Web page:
Meanwhile, on Friday, March 5, Fremantle will showcase Niccolò Ammaniti’s post-apocalyptic series “Anna” (which has “nuances of ‘The Hunger Games’ and ‘The Walking Dead,'” according to Jens Richter), South African crime thriller “Reyka” starring Kim Engelbrecht and Iain Glenn, and Scandi human trafficking drama “Cargo.”

Elsewhere, Banijay Rights will present highlights from its newly combined 88,000-hour catalogue on March 3, while All3Media International will host its Scripted Upfront, Formats Upfront and Factual Upfront on March 4. Keshet International is presenting on March 8.

The rapid growth of London Screenings has inevitably led to talk that it could seriously rival the MipTV market, held the following month. MipTV’s star has waned in recent years as U.S. studios have focused on May’s LA Screenings and October’s Mipcom market instead.

However, distributors say it’s a mistake to compare London Screenings with MipTV, with the former focused on showcasing new shows and the latter specializing in speed-meets and deals.

“The London Screenings are definitely set to grow in importance year on year,” says ITV’s Johnson. “Larger international markets are not quite in the same space; you wouldn’t be comparing apples with apples, so I’m not sure a comparison should be drawn.”

eOne’s Baxter adds that London Screenings will be “a cornerstone market next year, and for years ahead.”

The London Screenings, and the large indies behind it, have of course been buoyed by the launch of new streaming services in 2019 and 2020. “The demand from the new players plus all the traditional broadcast commissioners has continued to grow,” says Baxter, who points out that buyers are much more willing to look at broader sources for content, as well as being more open to second window options.

The content that independent distributors showcase at London has also become more important to many buyers as a result of major U.S. studios holding back their own shows for their global streaming platforms.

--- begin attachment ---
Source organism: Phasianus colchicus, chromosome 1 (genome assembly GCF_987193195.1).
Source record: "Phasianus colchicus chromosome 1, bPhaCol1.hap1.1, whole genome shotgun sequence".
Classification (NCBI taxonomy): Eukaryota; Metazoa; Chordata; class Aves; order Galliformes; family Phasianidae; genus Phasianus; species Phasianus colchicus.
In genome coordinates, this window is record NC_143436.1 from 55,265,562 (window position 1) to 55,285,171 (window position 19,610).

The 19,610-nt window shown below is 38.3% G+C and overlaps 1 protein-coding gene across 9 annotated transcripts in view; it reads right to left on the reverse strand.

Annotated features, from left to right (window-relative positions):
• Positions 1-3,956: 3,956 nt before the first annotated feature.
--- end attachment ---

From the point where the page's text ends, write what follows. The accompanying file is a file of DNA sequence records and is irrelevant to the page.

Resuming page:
“A by-product of the U.S. studios clawing back content for their own platforms is that our long-standing linear broadcast partners and their catch-up VOD services are even hungrier for content,” says ITV’s Johnson.

The shift from linear to streaming also means that buyers are no longer thinking in terms of acquiring content for specific season launches — they now need new content every month, says Fremantle’s Richter. “They have to launch fresh products from January to December every month to stay agile and competitive.”

For now, London Screenings is largely an event for larger distributors. In the past, smaller U.K.-based distributors have ridden off the back of London Screenings to host their own events for buyers. But it could be tricky to stand out this year when London Screenings is being held virtually, and Zoom fatigue is running high.

New distributor BossaNova, run by former TCB Rights founder Paul Heaney, decided to do its own thing in January instead, holding a virtual development day in which it presented 77 projects to 51 buyers. However, Heaney expects to take part next year when London Screenings are a physical event. “If you’re a Londoner like myself you want to welcome buyers to your city and give them a nice time,” says Heaney.